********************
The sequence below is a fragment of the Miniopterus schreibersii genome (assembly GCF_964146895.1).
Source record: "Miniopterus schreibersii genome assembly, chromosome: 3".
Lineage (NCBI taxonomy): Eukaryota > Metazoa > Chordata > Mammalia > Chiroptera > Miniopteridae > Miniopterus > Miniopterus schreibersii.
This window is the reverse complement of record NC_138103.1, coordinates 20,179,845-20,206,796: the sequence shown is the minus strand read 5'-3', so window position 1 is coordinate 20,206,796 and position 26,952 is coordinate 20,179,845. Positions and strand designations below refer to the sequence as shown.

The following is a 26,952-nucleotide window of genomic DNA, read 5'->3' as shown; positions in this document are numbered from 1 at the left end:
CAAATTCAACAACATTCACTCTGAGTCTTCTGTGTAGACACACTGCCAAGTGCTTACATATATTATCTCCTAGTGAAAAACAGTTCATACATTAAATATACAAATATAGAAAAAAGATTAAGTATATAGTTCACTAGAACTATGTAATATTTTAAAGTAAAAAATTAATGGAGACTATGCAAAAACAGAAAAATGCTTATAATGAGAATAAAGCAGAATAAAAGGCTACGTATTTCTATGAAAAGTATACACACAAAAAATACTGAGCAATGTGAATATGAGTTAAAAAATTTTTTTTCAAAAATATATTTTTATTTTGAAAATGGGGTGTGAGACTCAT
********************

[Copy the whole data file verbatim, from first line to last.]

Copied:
The sequence below is a fragment of the Miniopterus schreibersii genome (assembly GCF_964146895.1).
Source record: "Miniopterus schreibersii genome assembly, chromosome: 3".
Lineage (NCBI taxonomy): Eukaryota > Metazoa > Chordata > Mammalia > Chiroptera > Miniopteridae > Miniopterus > Miniopterus schreibersii.
This window is the reverse complement of record NC_138103.1, coordinates 20,179,845-20,206,796: the sequence shown is the minus strand read 5'-3', so window position 1 is coordinate 20,206,796 and position 26,952 is coordinate 20,179,845. Positions and strand designations below refer to the sequence as shown.

The following is a 26,952-nucleotide window of genomic DNA, read 5'->3' as shown; positions in this document are numbered from 1 at the left end:
CAAATTCAACAACATTCACTCTGAGTCTTCTGTGTAGACACACTGCCAAGTGCTTACATATATTATCTCCTAGTGAAAAACAGTTCATACATTAAATATACAAATATAGAAAAAAGATTAAGTATATAGTTCACTAGAACTATGTAATATTTTAAAGTAAAAAATTAATGGAGACTATGCAAAAACAGAAAAATGCTTATAATGAGAATAAAGCAGAATAAAAGGCTACGTATTTCTATGAAAAGTATACACACAAAAAATACTGAGCAATGTGAATATGAGTTAAAAAATTTTTTTTCAAAAATATATTTTTATTTTGAAAATGGGGTGTGAGACTCAT